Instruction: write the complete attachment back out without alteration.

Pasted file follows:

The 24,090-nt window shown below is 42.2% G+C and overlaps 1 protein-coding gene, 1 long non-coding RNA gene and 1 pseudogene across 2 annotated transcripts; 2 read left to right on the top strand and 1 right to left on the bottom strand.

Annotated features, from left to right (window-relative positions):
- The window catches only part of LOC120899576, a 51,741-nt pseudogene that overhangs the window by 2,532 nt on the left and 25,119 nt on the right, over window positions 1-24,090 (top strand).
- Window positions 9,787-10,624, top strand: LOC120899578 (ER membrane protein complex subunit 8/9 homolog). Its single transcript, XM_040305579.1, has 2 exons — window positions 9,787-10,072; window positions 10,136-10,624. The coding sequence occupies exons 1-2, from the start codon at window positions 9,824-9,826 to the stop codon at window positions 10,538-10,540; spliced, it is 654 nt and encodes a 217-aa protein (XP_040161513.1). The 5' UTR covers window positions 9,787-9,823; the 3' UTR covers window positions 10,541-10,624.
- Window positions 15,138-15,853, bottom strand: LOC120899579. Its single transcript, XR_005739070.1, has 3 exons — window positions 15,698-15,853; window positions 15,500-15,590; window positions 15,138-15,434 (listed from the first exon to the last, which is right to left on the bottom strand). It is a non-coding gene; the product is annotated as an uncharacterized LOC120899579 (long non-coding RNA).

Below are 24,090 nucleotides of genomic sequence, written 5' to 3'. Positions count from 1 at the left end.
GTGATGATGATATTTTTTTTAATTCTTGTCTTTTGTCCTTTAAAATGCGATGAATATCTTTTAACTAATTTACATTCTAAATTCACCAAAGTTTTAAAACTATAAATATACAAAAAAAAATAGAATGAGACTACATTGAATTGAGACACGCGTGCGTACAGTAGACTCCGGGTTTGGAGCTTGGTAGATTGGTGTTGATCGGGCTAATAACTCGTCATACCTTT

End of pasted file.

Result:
The 24,090-nt window shown below is 42.2% G+C and overlaps 1 protein-coding gene, 1 long non-coding RNA gene and 1 pseudogene across 2 annotated transcripts; 2 read left to right on the top strand and 1 right to left on the bottom strand.

Annotated features, from left to right (window-relative positions):
- The window catches only part of LOC120899576, a 51,741-nt pseudogene that overhangs the window by 2,532 nt on the left and 25,119 nt on the right, over window positions 1-24,090 (top strand).
- Window positions 9,787-10,624, top strand: LOC120899578 (ER membrane protein complex subunit 8/9 homolog). Its single transcript, XM_040305579.1, has 2 exons — window positions 9,787-10,072; window positions 10,136-10,624. The coding sequence occupies exons 1-2, from the start codon at window positions 9,824-9,826 to the stop codon at window positions 10,538-10,540; spliced, it is 654 nt and encodes a 217-aa protein (XP_040161513.1). The 5' UTR covers window positions 9,787-9,823; the 3' UTR covers window positions 10,541-10,624.
- Window positions 15,138-15,853, bottom strand: LOC120899579. Its single transcript, XR_005739070.1, has 3 exons — window positions 15,698-15,853; window positions 15,500-15,590; window positions 15,138-15,434 (listed from the first exon to the last, which is right to left on the bottom strand). It is a non-coding gene; the product is annotated as an uncharacterized LOC120899579 (long non-coding RNA).

Below are 24,090 nucleotides of genomic sequence, written 5' to 3'. Positions count from 1 at the left end.
GTGATGATGATATTTTTTTTAATTCTTGTCTTTTGTCCTTTAAAATGCGATGAATATCTTTTAACTAATTTACATTCTAAATTCACCAAAGTTTTAAAACTATAAATATACAAAAAAAAATAGAATGAGACTACATTGAATTGAGACACGCGTGCGTACAGTAGACTCCGGGTTTGGAGCTTGGTAGATTGGTGTTGATCGGGCTAATAACTCGTCATACCTTT